Albany’s biggest controversy: Waterfront Planning

    September 26th, 2007

    albany-070916-050.jpg 

    A statue made out of scrape iron and sticks by amateur artists on Albany Bulb, the tip of a former landfill stretching half-a-mile into the San Francisco Bay. Photo by Linjun Fan.

    Waterfront planning is a major issue for the city of Albany. A majority of residents are against extensive commericial development of the 160-acre land by the San Francisco Bay, but their opinions vary on the kind of development they want to be carried out. Most of the land is now occupied by Golden Gate Fields racetrack, while several dozen acres of land were accumulated as a former landfill. Should the area be largely preserved as a park, or  some constructions for urban use be allowed? How to cooperate with the racetrack’s parent parent company Magna Entertainment Corp., who owns a large portion of the waterfront, if at all? And how to fund the projects? Or should the waterfront just be kept the way it is now? These are the questions that have faced the city for decades, and no consensus has been reached up until now. The city recently hired an independent consultant to prepare a framework report for the planning. The report was releaesd in early September, which summarized the issue and described four senarios for its development. (Click for details: Neuwirth & Associates Preliminary Report.) An revised version Neuwirth & Associates Final Report of the report was submitted to the City Council for approval in October. It’s important that the public voice their opinions and get involved in the planning process. Please follow the latest development of the issue and share your ideas here.


    Albany residents gathered to memorialize Ruth Meniketti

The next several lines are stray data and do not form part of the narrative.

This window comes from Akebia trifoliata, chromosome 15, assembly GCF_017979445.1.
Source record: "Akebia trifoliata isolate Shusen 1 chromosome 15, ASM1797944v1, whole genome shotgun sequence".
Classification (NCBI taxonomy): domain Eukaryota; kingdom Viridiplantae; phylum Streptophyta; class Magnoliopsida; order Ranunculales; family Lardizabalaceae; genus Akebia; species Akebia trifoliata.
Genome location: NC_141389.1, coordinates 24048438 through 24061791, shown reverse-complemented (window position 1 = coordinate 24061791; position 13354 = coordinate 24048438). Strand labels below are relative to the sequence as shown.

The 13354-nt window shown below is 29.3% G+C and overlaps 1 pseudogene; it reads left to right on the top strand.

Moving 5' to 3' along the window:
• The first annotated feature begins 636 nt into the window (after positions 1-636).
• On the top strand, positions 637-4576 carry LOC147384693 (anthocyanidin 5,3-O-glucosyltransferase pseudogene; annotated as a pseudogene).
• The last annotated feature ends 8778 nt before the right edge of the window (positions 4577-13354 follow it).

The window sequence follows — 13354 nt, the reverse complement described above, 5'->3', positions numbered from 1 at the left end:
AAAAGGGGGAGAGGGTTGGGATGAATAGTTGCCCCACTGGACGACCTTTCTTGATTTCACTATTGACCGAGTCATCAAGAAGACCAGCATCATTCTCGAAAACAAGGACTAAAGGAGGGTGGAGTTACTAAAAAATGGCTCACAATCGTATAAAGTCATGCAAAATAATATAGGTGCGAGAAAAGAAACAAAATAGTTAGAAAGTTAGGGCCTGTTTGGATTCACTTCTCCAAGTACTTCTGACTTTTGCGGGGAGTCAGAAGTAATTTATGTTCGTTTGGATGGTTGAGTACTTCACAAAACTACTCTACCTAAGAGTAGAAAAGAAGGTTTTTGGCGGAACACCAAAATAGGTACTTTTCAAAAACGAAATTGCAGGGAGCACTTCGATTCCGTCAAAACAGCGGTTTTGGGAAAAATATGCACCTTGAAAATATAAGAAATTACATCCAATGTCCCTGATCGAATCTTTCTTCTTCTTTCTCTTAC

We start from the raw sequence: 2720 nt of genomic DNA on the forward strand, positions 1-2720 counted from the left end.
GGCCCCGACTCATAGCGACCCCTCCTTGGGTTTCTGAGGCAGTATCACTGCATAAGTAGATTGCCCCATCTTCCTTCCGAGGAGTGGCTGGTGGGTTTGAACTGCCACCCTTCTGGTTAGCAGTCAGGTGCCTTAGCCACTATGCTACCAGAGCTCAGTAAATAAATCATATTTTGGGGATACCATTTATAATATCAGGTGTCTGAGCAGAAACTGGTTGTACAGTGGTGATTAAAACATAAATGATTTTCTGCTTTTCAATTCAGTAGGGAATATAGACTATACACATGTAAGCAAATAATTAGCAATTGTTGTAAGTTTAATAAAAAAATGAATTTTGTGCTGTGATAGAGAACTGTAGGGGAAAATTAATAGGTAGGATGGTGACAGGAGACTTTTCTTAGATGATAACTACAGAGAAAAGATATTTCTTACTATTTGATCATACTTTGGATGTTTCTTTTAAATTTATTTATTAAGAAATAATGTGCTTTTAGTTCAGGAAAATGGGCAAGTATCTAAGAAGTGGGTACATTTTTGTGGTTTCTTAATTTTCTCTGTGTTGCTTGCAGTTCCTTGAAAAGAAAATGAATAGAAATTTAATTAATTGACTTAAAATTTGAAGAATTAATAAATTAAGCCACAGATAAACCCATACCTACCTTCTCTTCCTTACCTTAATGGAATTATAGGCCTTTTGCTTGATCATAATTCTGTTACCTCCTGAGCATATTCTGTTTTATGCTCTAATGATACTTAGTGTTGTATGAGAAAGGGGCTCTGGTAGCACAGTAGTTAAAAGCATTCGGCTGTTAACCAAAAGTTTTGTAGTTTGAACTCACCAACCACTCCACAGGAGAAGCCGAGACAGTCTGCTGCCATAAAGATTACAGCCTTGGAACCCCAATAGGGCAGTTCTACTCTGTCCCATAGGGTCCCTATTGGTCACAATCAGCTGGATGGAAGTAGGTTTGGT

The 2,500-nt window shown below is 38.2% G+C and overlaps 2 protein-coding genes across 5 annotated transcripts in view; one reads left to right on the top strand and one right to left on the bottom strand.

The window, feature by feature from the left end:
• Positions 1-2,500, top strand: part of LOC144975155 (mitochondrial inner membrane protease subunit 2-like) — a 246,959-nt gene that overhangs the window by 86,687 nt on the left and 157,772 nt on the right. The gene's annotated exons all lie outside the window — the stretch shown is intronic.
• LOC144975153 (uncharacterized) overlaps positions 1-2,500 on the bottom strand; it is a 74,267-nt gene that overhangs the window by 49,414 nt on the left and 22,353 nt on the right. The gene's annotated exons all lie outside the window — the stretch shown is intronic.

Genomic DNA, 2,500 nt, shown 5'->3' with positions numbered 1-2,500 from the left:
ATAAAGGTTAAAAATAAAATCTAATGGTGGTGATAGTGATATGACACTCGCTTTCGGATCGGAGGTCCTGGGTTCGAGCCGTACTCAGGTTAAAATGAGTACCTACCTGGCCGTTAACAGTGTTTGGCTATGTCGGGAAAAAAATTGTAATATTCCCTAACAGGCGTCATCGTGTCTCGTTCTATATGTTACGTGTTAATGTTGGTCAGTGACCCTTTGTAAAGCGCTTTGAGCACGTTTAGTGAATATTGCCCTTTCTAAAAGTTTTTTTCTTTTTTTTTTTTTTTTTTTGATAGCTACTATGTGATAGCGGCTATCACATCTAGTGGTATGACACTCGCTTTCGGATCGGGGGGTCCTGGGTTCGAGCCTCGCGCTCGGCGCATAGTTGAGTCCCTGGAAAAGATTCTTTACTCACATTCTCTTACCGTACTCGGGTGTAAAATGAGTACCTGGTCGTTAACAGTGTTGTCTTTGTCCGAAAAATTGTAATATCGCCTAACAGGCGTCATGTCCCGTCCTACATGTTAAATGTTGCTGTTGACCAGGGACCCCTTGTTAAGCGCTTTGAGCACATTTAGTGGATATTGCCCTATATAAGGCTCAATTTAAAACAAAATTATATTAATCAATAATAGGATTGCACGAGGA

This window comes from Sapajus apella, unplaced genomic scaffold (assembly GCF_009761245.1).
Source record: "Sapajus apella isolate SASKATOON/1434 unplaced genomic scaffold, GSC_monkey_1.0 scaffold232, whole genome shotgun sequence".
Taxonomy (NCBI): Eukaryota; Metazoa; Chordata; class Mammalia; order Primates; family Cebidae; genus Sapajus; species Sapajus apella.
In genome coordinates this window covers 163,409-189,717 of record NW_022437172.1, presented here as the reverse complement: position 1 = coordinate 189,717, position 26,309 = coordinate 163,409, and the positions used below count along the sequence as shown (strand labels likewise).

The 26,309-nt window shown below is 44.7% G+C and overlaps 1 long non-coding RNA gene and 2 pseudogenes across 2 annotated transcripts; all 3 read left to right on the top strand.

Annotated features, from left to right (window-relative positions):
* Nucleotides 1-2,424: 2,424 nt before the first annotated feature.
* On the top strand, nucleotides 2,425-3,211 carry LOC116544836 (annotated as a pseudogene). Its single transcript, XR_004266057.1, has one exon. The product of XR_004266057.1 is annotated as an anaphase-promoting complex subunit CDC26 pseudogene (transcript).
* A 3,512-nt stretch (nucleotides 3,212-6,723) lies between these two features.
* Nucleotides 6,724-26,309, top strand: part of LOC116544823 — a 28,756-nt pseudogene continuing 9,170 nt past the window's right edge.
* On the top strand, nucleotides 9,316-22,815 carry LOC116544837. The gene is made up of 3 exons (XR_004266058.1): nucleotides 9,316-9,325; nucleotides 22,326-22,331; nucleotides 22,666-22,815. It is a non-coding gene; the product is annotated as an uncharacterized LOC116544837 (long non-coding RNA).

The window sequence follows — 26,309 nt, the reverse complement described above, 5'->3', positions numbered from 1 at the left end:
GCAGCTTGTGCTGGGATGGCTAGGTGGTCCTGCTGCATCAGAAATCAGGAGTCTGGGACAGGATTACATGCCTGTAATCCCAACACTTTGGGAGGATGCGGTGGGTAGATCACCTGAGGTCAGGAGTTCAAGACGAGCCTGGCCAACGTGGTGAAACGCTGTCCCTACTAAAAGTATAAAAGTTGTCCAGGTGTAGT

September 23rd, 2007

    Two longtime dancing pals of Ruth Meniketti attended her memorial at Albany Community Center on Saturday noonTwo longtime dancing pals of Ruth Meniketti attended her memorial at Albany Community Center on Saturday noon. Photo by Linjun Fan.

    Nearly 100 people gathered at the Albany Community Center Saturday to remember Ruth Meniketti, an active member of the community for almost half a century. Meniketti died at the age of 86 after being struck by a pickup while she was walking on a street near her home in June.

    A devout environmentalist, Meniketti refused to drive all her life.

    “She never owned a car. I could only take her down to the bus if necessary,” recalled her son Marco Meniketti , who had to plead with his mother to take a ride. Read the rest of this entry »


    Demographics of Albany

    September 16th, 2007

    According to the United States Census Bureau, there were 16,444 people, 7,011 households, and 4,269 families residing in the city of Albany in the year of 2000.

    The city’s population was 61.3 % White, 25.1 % Asian, 8.0 % of the population were Hispanic or Latino, 4.1 % African American, 3.17 % from other races, and 5.83 % from two or more races. The biggest ethnic group is Chinese, which accounts for 13.5% of the city’s total population. Read the rest of this entry »